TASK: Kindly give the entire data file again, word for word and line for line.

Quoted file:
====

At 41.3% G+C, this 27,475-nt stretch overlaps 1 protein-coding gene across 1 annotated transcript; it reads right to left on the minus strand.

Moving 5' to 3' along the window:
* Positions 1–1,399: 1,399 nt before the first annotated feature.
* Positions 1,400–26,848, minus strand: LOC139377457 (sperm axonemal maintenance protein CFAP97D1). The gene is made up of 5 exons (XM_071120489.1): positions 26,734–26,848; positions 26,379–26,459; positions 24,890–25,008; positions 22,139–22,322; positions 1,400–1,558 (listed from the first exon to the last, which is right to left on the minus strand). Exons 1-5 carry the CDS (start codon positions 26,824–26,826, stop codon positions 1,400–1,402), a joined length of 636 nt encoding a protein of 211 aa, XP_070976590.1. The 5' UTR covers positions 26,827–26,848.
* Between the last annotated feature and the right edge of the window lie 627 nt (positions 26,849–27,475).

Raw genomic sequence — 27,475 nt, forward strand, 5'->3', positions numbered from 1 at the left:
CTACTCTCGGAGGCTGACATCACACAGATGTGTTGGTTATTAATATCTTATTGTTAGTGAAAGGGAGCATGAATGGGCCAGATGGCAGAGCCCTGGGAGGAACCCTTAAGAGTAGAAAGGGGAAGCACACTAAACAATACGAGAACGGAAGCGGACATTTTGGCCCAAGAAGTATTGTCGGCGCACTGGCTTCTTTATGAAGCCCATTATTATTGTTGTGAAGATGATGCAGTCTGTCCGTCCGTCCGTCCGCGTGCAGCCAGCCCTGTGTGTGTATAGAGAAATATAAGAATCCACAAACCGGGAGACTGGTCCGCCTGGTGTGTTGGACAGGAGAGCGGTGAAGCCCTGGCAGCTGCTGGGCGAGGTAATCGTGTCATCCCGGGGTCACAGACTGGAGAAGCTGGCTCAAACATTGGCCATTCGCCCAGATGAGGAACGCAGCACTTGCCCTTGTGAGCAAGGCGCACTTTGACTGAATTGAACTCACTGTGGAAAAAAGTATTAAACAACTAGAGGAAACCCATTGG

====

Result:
At 41.3% G+C, this 27,475-nt stretch overlaps 1 protein-coding gene across 1 annotated transcript; it reads right to left on the minus strand.

Moving 5' to 3' along the window:
* Positions 1–1,399: 1,399 nt before the first annotated feature.
* Positions 1,400–26,848, minus strand: LOC139377457 (sperm axonemal maintenance protein CFAP97D1). The gene is made up of 5 exons (XM_071120489.1): positions 26,734–26,848; positions 26,379–26,459; positions 24,890–25,008; positions 22,139–22,322; positions 1,400–1,558 (listed from the first exon to the last, which is right to left on the minus strand). Exons 1-5 carry the CDS (start codon positions 26,824–26,826, stop codon positions 1,400–1,402), a joined length of 636 nt encoding a protein of 211 aa, XP_070976590.1. The 5' UTR covers positions 26,827–26,848.
* Between the last annotated feature and the right edge of the window lie 627 nt (positions 26,849–27,475).

Raw genomic sequence — 27,475 nt, forward strand, 5'->3', positions numbered from 1 at the left:
CTACTCTCGGAGGCTGACATCACACAGATGTGTTGGTTATTAATATCTTATTGTTAGTGAAAGGGAGCATGAATGGGCCAGATGGCAGAGCCCTGGGAGGAACCCTTAAGAGTAGAAAGGGGAAGCACACTAAACAATACGAGAACGGAAGCGGACATTTTGGCCCAAGAAGTATTGTCGGCGCACTGGCTTCTTTATGAAGCCCATTATTATTGTTGTGAAGATGATGCAGTCTGTCCGTCCGTCCGTCCGCGTGCAGCCAGCCCTGTGTGTGTATAGAGAAATATAAGAATCCACAAACCGGGAGACTGGTCCGCCTGGTGTGTTGGACAGGAGAGCGGTGAAGCCCTGGCAGCTGCTGGGCGAGGTAATCGTGTCATCCCGGGGTCACAGACTGGAGAAGCTGGCTCAAACATTGGCCATTCGCCCAGATGAGGAACGCAGCACTTGCCCTTGTGAGCAAGGCGCACTTTGACTGAATTGAACTCACTGTGGAAAAAAGTATTAAACAACTAGAGGAAACCCATTGG